Australia’s tail wasn’t done there. Lyon, Starc and Hazlewood piled on another 110 runs and took Australia to 505 all-out in the first over after tea.

India should have bowled Australia out for well under 300 and instead, in utterly dispiriting circumstances, surrendered their ascendant position, keeled over and allowed Australia to assert outright dominance.

However, this game ain’t done yet. With a run rate of over 4 per over throughout this series, the remaining six and a bit sessions will deliver several surprises. All three results are still possible. India are now 1/53, trailing by 56 with about 19 overs remaining on day three.


Kohli struck in helmet: Indian captain ducks into Johnson

India have just lost their second wicket and stand-in captain Virat Kohli, the world’s 2nd most marketable sports star, arrives at the crease. A fired up Mitchell Johnson has removed Murali Vijay, caught behind for 53. Vijay looked set and was headed for a big score, before Johnson executed the quintessential fast-bowler’s wicket. Vijay’s fluent footwork and confident stroke play was obliterated by an over laced with unpredictable short and full pitched bowling.

Johnson then angled a perfectly pitched teaser across the right hander in the next over, and Vijay’s feet were stuck in mangrove mud. His hands offered a reactive stab at the passing ball and the result was a fine edge snaffled by Haddin. But I digress, Johnson’s first ball to Kohli is my focus.

Kohli ducked into a Johnson thunderbolt, taking the full brutish force in the front of the helmet. The Australian players and the umpire reacted immediately and surrounded Kohli to check his health; more evidence of the impact of recent events. Johnson was visibly shaken, but Kohli was fine and went on to score a brilliant hundred.

The media have made an enormous fuss about this and some commentators, from outside the game, have repeated their ridiculous call to review the bouncer.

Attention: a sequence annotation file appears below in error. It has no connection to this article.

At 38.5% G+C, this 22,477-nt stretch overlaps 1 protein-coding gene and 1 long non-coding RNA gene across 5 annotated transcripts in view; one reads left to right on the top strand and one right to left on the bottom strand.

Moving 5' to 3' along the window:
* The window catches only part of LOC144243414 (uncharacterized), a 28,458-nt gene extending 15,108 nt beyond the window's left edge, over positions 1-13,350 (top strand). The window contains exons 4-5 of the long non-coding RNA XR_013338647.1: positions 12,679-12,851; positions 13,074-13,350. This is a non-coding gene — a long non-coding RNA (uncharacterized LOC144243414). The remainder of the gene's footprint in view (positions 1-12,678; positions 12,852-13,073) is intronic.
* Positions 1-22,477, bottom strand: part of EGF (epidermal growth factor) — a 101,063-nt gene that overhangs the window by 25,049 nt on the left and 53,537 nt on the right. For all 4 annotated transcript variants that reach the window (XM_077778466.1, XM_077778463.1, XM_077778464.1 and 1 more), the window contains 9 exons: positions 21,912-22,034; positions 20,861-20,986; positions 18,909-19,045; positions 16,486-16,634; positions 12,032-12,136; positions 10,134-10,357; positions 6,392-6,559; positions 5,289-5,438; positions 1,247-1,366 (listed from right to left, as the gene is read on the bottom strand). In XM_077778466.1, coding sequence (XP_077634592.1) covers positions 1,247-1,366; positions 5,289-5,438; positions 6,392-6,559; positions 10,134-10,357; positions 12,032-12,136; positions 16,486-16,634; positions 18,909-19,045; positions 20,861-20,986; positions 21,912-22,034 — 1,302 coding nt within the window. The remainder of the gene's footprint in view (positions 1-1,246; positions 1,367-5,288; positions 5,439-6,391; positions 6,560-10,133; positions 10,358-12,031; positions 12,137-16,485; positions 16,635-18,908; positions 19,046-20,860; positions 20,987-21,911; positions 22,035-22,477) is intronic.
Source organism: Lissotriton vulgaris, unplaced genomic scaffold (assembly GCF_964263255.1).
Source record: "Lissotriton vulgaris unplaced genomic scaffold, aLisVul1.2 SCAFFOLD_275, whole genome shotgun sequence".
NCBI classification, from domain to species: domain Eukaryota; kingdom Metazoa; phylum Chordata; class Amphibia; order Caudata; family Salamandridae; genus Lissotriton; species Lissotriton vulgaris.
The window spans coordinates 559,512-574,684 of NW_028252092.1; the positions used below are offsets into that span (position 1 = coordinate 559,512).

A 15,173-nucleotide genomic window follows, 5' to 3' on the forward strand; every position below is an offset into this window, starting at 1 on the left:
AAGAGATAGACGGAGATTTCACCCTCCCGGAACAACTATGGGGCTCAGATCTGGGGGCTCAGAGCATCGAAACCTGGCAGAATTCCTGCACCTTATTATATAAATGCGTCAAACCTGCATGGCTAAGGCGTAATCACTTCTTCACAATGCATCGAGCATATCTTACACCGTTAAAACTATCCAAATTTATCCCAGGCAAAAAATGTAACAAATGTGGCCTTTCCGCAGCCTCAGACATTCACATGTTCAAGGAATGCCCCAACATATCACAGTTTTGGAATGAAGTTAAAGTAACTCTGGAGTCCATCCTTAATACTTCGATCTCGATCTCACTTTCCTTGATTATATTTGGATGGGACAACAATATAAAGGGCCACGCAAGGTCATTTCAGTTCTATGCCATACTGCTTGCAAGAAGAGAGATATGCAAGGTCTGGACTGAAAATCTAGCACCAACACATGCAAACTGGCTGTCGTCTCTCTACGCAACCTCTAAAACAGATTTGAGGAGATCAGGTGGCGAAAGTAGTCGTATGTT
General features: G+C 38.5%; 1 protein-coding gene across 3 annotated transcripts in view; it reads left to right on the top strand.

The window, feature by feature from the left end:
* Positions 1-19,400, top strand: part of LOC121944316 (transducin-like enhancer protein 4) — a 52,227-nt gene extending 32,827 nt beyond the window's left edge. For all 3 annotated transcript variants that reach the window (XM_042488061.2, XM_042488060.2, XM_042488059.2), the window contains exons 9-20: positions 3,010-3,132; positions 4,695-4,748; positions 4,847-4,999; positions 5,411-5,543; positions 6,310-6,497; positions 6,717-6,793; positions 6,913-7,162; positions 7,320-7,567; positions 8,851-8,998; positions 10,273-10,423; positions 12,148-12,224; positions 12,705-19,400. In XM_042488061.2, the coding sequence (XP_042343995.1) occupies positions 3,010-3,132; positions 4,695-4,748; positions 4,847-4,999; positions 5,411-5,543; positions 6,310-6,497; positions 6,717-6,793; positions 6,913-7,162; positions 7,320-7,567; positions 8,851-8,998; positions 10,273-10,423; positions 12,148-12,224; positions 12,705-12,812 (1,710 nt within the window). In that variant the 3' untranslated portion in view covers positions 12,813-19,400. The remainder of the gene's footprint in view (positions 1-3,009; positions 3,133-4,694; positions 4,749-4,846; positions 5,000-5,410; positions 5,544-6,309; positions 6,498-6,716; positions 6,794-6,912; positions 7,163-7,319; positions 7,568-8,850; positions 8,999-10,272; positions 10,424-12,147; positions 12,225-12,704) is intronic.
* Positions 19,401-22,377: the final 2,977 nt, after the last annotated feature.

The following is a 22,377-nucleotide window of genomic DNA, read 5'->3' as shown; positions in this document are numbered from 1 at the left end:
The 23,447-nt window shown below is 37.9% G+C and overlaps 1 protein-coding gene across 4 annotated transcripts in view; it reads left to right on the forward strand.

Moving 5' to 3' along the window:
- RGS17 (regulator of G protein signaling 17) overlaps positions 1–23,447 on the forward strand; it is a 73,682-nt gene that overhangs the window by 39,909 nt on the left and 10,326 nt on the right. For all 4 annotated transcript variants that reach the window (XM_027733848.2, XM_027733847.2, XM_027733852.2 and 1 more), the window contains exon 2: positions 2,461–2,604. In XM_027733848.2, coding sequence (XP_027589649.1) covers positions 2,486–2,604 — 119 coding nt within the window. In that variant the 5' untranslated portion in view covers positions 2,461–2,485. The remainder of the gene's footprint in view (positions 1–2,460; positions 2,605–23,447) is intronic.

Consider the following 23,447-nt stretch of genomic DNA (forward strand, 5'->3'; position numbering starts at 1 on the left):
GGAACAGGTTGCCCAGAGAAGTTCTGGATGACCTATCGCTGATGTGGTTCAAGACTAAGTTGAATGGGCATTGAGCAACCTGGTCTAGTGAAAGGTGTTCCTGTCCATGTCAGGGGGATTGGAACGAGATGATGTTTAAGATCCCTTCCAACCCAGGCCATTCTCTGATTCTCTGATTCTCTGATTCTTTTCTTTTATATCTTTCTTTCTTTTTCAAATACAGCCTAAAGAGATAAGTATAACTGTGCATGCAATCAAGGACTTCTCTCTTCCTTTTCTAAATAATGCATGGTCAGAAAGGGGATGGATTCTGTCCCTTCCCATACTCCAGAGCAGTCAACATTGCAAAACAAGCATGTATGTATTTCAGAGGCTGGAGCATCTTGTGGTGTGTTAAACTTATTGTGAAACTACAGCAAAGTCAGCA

But let’s be clear, it was not even a bouncer.

It was a waist height ball and Kohli, for whatever reason (probably poor judgement), ducked headlong into its path. It was reminiscent of a similar incident several years ago at the same venue. Sachin Tendulkar was struck somewhere on the shoulder after ducking into a thigh height Glenn McGrath delivery. He was given out plum LBW.

Day four is about to kick off. India are rattling along at 5/369 only 148 runs behind Australia. It’s a great Test match but the 60 overs lost to rain and poor light – unseasonable for Adelaide in December – may annul a result. Adelaide provides a great pitch to bat on, and Australia’s three centurions – Warner’s fine 145, Clarke’s “courageous” 128 and Smith’s 162 not out – had set Australia up.

The weather pushed Clarke into an overnight declaration and India’s batsmen have responded well. Something magical will be needed to extract a result for either side, almost certainly from one or more of the bowlers. The stage is set for the divisive Nathan Lyon. His dismal performance against Pakistan in the UAE and then a barren run in Shield matches caused myself and others to question the merit of his selection.Two good wickets yesterday act like a dam against a swelling river of public discontent. He needs wickets. He needs to bowl Australia to victory. Surely selection cannot be sustained on the promise of future success or the odd productive day.

Can Lyon do it at Adelaide or will India’s remaining batsmen set a lead and make in-roads into Australia’s inconsistent batting order? Australia are vulnerable given the mental pressure this side has endured since the tragic death of Phil Hughes.